I was planning on distributing this or something like it as an autonomous action, although I’d certainly be happy to put the IOPS stamp on it if I get some feedback.  I have a pdf version with graphics which I will post (currently the front of the leaflet says "thanks for making a stand!" and "Now what?"  for want of a better idea, although I’ll probably improve on this).  Having some IOPS "feet on the ground" as a group would be great.

 

——————————————————————–

LARGE: How can we win this struggle?  Is a call to leaders to “do something”, in one day of protest, enough?  Should we trust the politicians to work for us, rather than for big business and other powerful interests? Or do we need to set our own agenda, and take our own actions?

Employment, high wages, peace, sustainability, a decent living standard, good healthcare and benefits.  A little respect and dignity at work, instead of spending a lifetime working for a system that is ready to throw us aside when we are no longer needed. Control of our own lives.  Of course, no politician would speak against these goals on TV.  Some say that leaders might be slow to move, but once they are convinced that millions of people want them to “get things done”, surely they will begin to act.  But is this really true?

Big business has enough power and money to make sure that government serves its interests, not the interests of ordinary people. Whatever voters think, no party can survive without the support of wealthy donors.  Because of this, party politics is dominated by the needs of  the profit system. The “leaders” who are meeting here this week do not represent the majority — their goals are very different.

We need high wages and employment, but they choose low labour costs for corporations: a “loose labour market” in which we are forced to fight for scarce jobs.  We need peace and sustainability, but the profit system pushes towards war and environmental destruction: it must have new markets and resources (like oil), whatever the cost for ordinary people.  For example, UN figures show that  the basic services needed  to end global poverty could be provided to everyone for $40 billion a year.    Meanwhile, 36 million people die every year as a result of hunger or poor nutrition, while $1.1 trillion is spent on  the world’s militaries.  The claim that "the market will sort it all out" is looking worse at every turn.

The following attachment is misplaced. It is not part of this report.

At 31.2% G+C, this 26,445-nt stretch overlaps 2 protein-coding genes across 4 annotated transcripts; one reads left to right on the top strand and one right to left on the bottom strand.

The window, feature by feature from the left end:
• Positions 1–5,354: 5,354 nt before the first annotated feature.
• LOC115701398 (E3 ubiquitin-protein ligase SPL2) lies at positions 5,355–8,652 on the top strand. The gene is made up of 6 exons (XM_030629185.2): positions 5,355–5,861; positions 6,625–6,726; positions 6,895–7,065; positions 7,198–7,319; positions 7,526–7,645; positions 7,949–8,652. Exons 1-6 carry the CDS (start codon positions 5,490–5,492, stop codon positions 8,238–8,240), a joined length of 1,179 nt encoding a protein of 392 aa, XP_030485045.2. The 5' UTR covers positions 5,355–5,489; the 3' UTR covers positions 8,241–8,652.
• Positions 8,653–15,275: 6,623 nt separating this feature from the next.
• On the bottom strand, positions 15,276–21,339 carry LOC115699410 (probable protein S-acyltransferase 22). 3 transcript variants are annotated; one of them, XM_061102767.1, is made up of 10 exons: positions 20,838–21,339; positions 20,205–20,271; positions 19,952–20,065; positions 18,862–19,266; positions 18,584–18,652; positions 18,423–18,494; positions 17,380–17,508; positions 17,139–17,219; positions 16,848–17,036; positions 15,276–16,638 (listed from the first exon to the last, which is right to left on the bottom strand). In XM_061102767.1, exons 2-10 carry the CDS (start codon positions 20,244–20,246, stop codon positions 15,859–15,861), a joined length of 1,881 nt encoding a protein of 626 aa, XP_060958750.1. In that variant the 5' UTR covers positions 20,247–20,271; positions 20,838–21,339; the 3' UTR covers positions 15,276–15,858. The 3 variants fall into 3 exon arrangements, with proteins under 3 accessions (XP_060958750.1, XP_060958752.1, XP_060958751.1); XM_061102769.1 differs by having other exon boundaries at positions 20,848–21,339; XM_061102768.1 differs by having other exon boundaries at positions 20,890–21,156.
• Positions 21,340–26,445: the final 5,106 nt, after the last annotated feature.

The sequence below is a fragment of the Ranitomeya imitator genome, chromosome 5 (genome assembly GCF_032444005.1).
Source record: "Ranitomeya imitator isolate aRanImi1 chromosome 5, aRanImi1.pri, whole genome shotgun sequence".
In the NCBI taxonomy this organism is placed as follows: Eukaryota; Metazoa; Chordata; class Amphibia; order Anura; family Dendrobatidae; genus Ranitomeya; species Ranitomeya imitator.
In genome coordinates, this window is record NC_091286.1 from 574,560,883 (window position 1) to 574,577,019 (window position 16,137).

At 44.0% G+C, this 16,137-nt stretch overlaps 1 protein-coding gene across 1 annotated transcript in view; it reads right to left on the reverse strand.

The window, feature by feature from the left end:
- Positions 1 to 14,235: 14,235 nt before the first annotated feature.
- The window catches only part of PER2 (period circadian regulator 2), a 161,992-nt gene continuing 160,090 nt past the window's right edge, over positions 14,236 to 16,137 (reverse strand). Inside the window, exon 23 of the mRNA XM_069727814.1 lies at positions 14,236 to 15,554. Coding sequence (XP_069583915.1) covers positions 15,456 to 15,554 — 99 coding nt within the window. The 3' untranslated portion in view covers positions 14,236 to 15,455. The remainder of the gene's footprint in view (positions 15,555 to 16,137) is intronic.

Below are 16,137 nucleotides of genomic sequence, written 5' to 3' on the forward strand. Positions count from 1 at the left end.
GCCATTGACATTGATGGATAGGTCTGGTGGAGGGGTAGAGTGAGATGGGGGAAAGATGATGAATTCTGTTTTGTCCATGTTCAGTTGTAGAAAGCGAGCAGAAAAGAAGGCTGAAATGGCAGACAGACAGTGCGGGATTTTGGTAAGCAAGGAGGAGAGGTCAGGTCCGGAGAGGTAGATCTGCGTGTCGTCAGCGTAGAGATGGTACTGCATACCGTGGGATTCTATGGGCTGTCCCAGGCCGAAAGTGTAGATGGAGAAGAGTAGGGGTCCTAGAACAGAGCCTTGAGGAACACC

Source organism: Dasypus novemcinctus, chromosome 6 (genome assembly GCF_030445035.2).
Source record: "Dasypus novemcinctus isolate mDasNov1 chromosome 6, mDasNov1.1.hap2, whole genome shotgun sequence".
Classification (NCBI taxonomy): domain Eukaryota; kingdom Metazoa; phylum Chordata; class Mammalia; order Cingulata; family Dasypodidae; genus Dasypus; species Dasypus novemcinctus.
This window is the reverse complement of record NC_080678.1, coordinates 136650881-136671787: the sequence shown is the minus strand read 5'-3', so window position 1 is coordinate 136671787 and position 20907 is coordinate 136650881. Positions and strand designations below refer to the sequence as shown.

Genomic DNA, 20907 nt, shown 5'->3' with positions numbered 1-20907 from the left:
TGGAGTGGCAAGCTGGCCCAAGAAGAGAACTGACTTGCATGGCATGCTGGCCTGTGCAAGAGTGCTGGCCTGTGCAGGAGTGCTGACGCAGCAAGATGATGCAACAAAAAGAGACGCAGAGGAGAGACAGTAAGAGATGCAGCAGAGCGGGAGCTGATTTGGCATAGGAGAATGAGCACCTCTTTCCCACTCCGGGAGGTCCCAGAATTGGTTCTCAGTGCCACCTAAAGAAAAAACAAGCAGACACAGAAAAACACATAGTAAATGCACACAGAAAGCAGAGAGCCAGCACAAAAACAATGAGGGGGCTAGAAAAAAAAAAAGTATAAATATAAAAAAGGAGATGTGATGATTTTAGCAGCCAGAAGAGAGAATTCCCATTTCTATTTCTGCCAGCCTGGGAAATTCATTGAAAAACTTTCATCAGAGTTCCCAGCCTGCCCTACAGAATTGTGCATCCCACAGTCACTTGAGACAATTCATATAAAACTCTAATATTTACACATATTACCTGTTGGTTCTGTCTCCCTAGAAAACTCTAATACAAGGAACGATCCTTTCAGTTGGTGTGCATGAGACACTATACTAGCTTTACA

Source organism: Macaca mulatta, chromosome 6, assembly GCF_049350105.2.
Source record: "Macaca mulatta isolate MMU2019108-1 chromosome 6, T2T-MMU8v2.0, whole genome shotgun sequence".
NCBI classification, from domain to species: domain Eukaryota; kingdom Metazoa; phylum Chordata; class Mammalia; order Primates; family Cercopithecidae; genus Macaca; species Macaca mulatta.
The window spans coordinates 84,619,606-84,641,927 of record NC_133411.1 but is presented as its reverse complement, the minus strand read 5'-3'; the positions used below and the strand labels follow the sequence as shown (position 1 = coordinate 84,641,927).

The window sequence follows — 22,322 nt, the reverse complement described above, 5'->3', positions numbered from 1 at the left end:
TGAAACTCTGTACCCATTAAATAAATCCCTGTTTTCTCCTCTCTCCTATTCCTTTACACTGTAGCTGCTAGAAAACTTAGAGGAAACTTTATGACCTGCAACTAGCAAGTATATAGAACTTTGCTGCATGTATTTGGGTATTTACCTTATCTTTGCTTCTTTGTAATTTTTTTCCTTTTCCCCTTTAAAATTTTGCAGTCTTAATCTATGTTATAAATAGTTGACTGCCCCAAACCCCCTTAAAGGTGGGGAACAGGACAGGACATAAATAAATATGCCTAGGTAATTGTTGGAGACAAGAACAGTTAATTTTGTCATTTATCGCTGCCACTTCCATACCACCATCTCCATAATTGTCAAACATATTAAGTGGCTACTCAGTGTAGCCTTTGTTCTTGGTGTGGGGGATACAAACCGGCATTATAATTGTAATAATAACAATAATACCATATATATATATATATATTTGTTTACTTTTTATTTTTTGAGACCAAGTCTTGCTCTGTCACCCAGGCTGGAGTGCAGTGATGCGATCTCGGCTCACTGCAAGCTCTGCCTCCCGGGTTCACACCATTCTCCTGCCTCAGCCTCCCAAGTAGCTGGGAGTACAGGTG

Corporate globalization moves jobs to countries with low wages and terrible labour conditions. Workers there do not benefit, as the IMF orders cuts in social spending and other harsh measures, while unions and social movements are crushed.

Are people happy with this situation?  Or is it just that they believe that “there is no alternative”?  Without this kind of pessimism we would be halfway there. It’s just not justified.  History and new thinking show that there is another way.

Is it realistic to fight for change?  Looking at history, we can see that organised movements of ordinary people were crucial in the battles to:

– end slavery in the British Empire (including Canada);
– get the vote for every man (better than nothing!);
– win the vote for women;
– win the 8-hour day and rights to organise labour;
– end the Vietnam war, end apartheid, etc. etc.

In the case of Vietnam, instead of crying to back-stabbing politicians like Nixon, the anti-war movement became a power of its own.  With draft defiance, recruitment disruption, and a large movement of dissenting soldiers in the military, they took direct action to put the squeeze on the military machine.  All this made a real difference.  US Government records show that active dissent in the population, especially the rebellion in and around the military, had a big effect on policy.